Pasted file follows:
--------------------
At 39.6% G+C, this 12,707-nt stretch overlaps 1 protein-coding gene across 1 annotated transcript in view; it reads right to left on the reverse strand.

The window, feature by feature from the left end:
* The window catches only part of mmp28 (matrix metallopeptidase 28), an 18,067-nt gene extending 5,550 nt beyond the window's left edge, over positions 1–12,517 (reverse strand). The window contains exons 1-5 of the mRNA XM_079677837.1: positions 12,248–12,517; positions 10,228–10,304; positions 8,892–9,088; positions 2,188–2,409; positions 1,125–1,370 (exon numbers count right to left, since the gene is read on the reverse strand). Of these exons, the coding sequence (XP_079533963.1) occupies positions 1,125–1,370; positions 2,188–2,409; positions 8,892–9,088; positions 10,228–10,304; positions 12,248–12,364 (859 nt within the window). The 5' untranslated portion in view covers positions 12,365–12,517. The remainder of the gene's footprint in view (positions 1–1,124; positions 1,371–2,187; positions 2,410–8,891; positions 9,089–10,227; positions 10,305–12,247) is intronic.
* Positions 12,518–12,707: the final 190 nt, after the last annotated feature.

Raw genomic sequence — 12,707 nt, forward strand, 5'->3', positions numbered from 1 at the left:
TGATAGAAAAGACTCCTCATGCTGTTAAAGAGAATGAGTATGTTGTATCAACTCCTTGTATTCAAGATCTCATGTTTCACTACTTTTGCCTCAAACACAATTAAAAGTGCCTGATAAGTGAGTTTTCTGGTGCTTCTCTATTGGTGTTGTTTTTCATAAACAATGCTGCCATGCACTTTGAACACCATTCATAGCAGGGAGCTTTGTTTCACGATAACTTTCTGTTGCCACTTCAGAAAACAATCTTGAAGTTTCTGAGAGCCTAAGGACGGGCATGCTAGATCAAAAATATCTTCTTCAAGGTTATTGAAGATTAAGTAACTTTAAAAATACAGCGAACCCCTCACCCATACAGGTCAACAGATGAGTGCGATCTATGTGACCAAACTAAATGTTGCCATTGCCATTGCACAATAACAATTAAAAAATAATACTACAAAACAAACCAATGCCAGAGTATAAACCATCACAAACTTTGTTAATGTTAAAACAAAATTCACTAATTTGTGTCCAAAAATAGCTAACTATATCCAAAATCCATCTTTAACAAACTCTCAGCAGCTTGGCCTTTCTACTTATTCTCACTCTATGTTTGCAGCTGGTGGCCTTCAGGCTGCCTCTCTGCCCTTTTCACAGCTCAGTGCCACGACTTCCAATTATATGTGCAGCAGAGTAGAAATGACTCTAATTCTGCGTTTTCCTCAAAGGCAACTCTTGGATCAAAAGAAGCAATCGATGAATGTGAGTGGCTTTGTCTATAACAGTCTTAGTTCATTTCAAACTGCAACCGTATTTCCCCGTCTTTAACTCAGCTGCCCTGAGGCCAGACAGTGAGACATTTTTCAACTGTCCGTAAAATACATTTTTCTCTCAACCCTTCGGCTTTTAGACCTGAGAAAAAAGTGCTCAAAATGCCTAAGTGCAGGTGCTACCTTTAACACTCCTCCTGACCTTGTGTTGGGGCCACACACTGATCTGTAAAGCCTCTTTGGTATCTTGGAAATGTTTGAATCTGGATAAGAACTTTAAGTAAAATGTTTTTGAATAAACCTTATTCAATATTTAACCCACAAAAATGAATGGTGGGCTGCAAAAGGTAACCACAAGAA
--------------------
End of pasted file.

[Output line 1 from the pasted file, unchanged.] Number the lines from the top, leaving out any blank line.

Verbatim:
At 39.6% G+C, this 12,707-nt stretch overlaps 1 protein-coding gene across 1 annotated transcript in view; it reads right to left on the reverse strand.